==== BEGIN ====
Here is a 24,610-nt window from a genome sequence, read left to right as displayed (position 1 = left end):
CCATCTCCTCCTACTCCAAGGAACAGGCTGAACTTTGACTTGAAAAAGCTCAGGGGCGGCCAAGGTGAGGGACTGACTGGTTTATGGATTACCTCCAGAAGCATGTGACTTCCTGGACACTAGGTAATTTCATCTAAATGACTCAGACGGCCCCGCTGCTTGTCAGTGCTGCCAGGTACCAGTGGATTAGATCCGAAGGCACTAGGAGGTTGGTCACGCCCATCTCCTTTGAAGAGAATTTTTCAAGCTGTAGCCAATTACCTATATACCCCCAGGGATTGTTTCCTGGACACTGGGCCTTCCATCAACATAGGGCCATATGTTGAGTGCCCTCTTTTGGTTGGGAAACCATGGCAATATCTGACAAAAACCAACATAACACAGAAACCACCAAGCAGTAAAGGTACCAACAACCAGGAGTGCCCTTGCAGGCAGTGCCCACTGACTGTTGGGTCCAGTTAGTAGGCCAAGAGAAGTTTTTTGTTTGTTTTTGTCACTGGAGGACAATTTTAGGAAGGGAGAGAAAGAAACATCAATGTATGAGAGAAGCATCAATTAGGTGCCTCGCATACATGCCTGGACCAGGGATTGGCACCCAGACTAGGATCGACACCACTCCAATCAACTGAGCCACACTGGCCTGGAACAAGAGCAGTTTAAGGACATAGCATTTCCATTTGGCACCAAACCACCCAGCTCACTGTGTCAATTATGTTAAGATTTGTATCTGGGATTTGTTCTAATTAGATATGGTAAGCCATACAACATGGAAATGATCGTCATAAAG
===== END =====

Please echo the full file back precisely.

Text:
Here is a 24,610-nt window from a genome sequence, read left to right as displayed (position 1 = left end):
CCATCTCCTCCTACTCCAAGGAACAGGCTGAACTTTGACTTGAAAAAGCTCAGGGGCGGCCAAGGTGAGGGACTGACTGGTTTATGGATTACCTCCAGAAGCATGTGACTTCCTGGACACTAGGTAATTTCATCTAAATGACTCAGACGGCCCCGCTGCTTGTCAGTGCTGCCAGGTACCAGTGGATTAGATCCGAAGGCACTAGGAGGTTGGTCACGCCCATCTCCTTTGAAGAGAATTTTTCAAGCTGTAGCCAATTACCTATATACCCCCAGGGATTGTTTCCTGGACACTGGGCCTTCCATCAACATAGGGCCATATGTTGAGTGCCCTCTTTTGGTTGGGAAACCATGGCAATATCTGACAAAAACCAACATAACACAGAAACCACCAAGCAGTAAAGGTACCAACAACCAGGAGTGCCCTTGCAGGCAGTGCCCACTGACTGTTGGGTCCAGTTAGTAGGCCAAGAGAAGTTTTTTGTTTGTTTTTGTCACTGGAGGACAATTTTAGGAAGGGAGAGAAAGAAACATCAATGTATGAGAGAAGCATCAATTAGGTGCCTCGCATACATGCCTGGACCAGGGATTGGCACCCAGACTAGGATCGACACCACTCCAATCAACTGAGCCACACTGGCCTGGAACAAGAGCAGTTTAAGGACATAGCATTTCCATTTGGCACCAAACCACCCAGCTCACTGTGTCAATTATGTTAAGATTTGTATCTGGGATTTGTTCTAATTAGATATGGTAAGCCATACAACATGGAAATGATCGTCATAAAG